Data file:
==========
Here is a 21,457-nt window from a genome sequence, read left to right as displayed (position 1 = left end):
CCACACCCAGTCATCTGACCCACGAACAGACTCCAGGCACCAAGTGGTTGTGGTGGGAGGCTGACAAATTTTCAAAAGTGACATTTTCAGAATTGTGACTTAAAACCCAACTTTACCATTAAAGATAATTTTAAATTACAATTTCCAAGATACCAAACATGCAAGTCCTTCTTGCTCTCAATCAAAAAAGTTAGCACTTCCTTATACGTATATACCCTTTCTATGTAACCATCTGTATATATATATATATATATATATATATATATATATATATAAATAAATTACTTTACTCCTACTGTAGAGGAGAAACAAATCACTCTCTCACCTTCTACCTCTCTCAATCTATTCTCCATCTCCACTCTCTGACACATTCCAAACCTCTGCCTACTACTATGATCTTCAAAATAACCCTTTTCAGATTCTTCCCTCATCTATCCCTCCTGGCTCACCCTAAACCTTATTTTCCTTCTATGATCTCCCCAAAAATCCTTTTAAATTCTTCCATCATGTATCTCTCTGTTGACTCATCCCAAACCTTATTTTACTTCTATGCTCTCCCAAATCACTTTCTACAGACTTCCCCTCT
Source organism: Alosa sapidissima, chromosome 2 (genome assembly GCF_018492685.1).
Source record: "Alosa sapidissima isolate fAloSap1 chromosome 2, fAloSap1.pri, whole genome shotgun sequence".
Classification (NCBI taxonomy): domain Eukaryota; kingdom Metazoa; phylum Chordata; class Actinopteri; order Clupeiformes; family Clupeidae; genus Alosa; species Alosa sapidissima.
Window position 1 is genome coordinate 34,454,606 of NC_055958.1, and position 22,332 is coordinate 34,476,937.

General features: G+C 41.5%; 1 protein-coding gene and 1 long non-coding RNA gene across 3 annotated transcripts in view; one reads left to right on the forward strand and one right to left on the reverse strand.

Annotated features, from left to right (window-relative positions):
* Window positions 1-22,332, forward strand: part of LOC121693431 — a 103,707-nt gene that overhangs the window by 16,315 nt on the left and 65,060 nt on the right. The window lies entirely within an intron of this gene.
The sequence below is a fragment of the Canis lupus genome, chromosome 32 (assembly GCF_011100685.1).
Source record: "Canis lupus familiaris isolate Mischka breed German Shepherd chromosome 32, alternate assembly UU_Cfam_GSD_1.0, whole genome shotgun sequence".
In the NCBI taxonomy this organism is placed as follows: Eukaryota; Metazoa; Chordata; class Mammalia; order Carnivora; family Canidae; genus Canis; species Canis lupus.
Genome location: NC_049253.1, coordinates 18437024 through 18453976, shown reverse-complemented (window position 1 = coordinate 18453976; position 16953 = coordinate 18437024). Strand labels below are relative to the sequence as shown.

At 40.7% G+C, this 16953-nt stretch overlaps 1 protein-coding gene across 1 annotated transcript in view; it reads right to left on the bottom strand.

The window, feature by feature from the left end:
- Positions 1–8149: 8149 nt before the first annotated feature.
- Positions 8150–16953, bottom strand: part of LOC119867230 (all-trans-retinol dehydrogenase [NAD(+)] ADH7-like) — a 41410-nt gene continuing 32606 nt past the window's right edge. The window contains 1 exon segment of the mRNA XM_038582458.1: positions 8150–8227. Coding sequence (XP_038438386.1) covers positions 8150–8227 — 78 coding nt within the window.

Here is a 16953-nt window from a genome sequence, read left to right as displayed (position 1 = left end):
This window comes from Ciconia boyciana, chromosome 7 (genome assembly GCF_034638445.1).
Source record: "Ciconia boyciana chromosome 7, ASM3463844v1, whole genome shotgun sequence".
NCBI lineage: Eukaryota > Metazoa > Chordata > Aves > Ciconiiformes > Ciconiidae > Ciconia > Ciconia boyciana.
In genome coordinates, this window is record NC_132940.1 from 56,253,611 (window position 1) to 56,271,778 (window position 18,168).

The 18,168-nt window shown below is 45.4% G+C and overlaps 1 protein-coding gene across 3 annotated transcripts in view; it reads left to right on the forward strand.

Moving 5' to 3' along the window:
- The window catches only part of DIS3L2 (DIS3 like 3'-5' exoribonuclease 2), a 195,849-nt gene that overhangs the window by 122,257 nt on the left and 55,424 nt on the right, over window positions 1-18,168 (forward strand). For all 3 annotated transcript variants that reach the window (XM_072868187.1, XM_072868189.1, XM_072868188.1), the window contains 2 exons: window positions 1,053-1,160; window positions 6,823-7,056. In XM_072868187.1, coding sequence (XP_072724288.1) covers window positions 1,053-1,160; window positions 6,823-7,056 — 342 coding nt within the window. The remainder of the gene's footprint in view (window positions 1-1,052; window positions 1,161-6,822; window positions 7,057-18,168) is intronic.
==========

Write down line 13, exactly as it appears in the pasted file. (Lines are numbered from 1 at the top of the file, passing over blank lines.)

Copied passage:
Genome location: NC_049253.1, coordinates 18437024 through 18453976, shown reverse-complemented (window position 1 = coordinate 18453976; position 16953 = coordinate 18437024). Strand labels below are relative to the sequence as shown.